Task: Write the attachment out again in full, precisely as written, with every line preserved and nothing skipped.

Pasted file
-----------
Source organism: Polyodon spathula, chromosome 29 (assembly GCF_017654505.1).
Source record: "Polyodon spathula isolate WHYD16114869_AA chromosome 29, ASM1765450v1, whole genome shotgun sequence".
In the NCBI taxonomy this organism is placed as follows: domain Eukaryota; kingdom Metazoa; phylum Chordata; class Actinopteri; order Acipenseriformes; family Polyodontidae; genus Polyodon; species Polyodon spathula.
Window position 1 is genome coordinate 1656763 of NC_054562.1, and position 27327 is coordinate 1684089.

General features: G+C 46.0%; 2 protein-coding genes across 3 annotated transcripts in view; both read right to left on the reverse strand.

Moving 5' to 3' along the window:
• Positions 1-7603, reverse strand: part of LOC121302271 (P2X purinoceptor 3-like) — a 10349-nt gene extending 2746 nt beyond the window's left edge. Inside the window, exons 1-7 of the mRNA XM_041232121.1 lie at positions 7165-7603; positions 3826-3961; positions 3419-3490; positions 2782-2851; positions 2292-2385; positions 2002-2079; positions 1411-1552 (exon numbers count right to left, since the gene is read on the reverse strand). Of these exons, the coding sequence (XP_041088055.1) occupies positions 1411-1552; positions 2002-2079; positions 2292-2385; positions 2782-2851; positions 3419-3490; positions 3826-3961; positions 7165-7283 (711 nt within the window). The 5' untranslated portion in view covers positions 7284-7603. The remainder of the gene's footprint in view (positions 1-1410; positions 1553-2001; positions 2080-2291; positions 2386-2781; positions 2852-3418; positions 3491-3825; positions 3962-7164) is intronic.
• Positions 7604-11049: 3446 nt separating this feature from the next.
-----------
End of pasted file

Source organism: Polyodon spathula, chromosome 29 (assembly GCF_017654505.1).
Source record: "Polyodon spathula isolate WHYD16114869_AA chromosome 29, ASM1765450v1, whole genome shotgun sequence".
In the NCBI taxonomy this organism is placed as follows: domain Eukaryota; kingdom Metazoa; phylum Chordata; class Actinopteri; order Acipenseriformes; family Polyodontidae; genus Polyodon; species Polyodon spathula.
Window position 1 is genome coordinate 1656763 of NC_054562.1, and position 27327 is coordinate 1684089.

General features: G+C 46.0%; 2 protein-coding genes across 3 annotated transcripts in view; both read right to left on the reverse strand.

Moving 5' to 3' along the window:
• Positions 1-7603, reverse strand: part of LOC121302271 (P2X purinoceptor 3-like) — a 10349-nt gene extending 2746 nt beyond the window's left edge. Inside the window, exons 1-7 of the mRNA XM_041232121.1 lie at positions 7165-7603; positions 3826-3961; positions 3419-3490; positions 2782-2851; positions 2292-2385; positions 2002-2079; positions 1411-1552 (exon numbers count right to left, since the gene is read on the reverse strand). Of these exons, the coding sequence (XP_041088055.1) occupies positions 1411-1552; positions 2002-2079; positions 2292-2385; positions 2782-2851; positions 3419-3490; positions 3826-3961; positions 7165-7283 (711 nt within the window). The 5' untranslated portion in view covers positions 7284-7603. The remainder of the gene's footprint in view (positions 1-1410; positions 1553-2001; positions 2080-2291; positions 2386-2781; positions 2852-3418; positions 3491-3825; positions 3962-7164) is intronic.
• Positions 7604-11049: 3446 nt separating this feature from the next.